Disclosure – Non-Independent Marketing Communication
This is a non-independent marketing communication commissioned by Bellevue Healthcare. The report has not been prepared in accordance with legal requirements designed to promote the independence of investment research and is not subject to any prohibition on the dealing ahead of the dissemination of investment research.
It has been an interesting start to the year for equity investors, particularly when one considers what went on in the year before.
The MSCI ACWI gained almost 20% in 2021 – a year during which the British government made ‘going on holiday’ illegal, the Suez Canal was sealed up by a ship like a 20,000 tonne cork in a bottle, and the US Capitol was besieged by rioters led by a man dressed as a buffalo.
Yet this year, with Coronavirus firmly in retreat, the same index has lost 4.6% and technology stocks have entered ‘correction’ territory. The Nasdaq 100 lost more than 10% between New Year’s Day and 15 February 2022.
This apparent irrationality of markets is emphasised by the way that biotechnology companies, despite the role they played in saving the world, shared no significant part of the upside of last year’s strong performance, and have tanked with everything else since this year began.
The Nasdaq Biotechnology Index gained just 0.94% in 2021, and has lost more than 12% since the market re-opened in January.
Inflation, clearly, has rattled markets and sabre rattling in Eastern Europe is adding to investors uncertainty about the future. What, then, to make of this as we stare into the fog of war?
For the team at BB Healthcare (BBH), an investment trust focused on generating capital growth via a globally diversified portfolio of healthcare companies, the message is one of optimism for the future tempered by the acknowledgement of volatility in the near term.
“The COVID-19 pandemic is unarguably moving into an endemic phase,” says fund manager Paul Major, who runs the portfolio alongside co-manager Brett Darke. “There is still a huge amount of liquidity in the global monetary system and corporate balance sheets are in rude health relative to historical norms regarding leverage ratios and funding costs.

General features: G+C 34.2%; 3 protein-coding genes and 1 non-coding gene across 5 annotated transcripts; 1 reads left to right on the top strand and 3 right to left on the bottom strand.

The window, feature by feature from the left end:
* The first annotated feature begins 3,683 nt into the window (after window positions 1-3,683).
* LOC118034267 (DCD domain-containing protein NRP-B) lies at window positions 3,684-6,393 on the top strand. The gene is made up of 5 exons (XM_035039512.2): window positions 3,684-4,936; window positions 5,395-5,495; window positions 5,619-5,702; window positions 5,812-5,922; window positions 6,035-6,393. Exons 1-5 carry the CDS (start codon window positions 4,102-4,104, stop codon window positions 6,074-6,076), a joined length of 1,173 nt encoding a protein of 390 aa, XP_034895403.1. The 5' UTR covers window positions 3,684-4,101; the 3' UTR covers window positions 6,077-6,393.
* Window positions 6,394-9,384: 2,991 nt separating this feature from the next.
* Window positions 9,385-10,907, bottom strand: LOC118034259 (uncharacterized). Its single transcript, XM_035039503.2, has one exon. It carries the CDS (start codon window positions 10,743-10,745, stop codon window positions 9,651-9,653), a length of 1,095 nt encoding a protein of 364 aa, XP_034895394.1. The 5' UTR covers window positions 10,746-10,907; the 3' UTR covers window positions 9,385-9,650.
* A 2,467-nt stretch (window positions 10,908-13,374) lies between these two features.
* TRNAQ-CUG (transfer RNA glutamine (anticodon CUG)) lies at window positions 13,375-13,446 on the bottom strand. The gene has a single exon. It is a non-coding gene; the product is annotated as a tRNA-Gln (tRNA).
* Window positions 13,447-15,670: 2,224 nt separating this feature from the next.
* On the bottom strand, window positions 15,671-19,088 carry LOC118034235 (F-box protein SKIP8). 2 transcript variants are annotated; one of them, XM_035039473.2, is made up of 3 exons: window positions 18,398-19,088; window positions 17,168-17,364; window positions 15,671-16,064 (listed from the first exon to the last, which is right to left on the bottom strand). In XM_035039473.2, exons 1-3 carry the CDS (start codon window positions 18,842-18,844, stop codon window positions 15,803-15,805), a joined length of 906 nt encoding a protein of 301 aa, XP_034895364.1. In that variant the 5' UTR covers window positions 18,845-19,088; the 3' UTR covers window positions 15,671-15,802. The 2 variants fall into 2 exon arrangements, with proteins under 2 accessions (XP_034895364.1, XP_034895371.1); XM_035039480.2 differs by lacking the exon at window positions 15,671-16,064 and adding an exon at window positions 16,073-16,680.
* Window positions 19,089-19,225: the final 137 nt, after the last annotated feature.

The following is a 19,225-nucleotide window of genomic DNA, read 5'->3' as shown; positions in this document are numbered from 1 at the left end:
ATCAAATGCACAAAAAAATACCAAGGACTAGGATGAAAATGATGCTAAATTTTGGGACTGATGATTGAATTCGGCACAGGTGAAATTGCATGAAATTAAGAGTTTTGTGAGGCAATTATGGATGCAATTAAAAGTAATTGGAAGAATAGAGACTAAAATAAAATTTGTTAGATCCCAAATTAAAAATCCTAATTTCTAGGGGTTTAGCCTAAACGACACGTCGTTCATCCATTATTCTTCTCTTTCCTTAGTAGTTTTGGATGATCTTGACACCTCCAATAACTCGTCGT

“However, other asset classes, especially sovereign bonds and property, are unattractive at this time due to rising interest rate expectations and changes to how we live and work. All of this is arguably supportive for equities in the longer-term.”
He continues: “Trying to be measured then, we see a gradual increase in the risks to certain areas of the economy, but nothing that would warrant such a violent sell-off as we saw in January.”
Against that backdrop, and cognisant of the bumpy ride which shareholders in the trust have had in recent months and which is likely to continue in the short term, the team have moved to a bullish footing, increasing gearing and adding incrementally to their existing holdings where value has emerged.
“We firmly believe that history will look back on this moment as a fantastic relative opportunity for long-term healthcare investors. Even the most recent market low in March 2020 only saw a 16% decline over the first quarter of that year, as the market grappled with the consequences of the rapidly unfolding pandemic.
“The market can have irrational periods and how one chooses to respond to those can add material value for investors. If you really think that asset prices are wrong (in either direction), then you should be taking advantage of that.”
Investors have continued to back the trust, which saw inflows (through share issuance) of £18.6m during January, and all of this has been invested while net borrowings have increased by £35m at the same time. Seventeen of the trust’s positions have increased in size, and among those six have grown by more than 20%. As well as adding to existing holdings, the team have added three new ones – one each in the Tools, Diagnostics and Medical Technology sub-sectors. The total number of holdings now stand at 33, reflecting the managers’ intention to manage a concentrated portfolio.
The team’s bullish view on the long term outlook is matched by a realism on what they, and their investors, will have to get through to get there.
“There is a common misperception that market panics unfold quickly and decisively. Looking back to recent market corrections such as Q4 2018 or Q1 2020 would affirm this view, but ‘market correction’ is an interesting choice of terminology; it implies a rationality or higher purpose to market behaviour that is often lacking, and these things can go on for much longer than one may realise.
“With that in mind we cannot be confident that the mid-cap healthcare rout is close to its denouement, but we can objectively discern value when we see it, and that time is now. To that end we approach the springtime with a portfolio of undiminished quality and an unchanged investment strategy, but one that is re-weighted to take maximum advantage of any return to more typical market dynamics and enhanced with an increased level of gearing that reflects our conviction in the opportunity that lies before us.”
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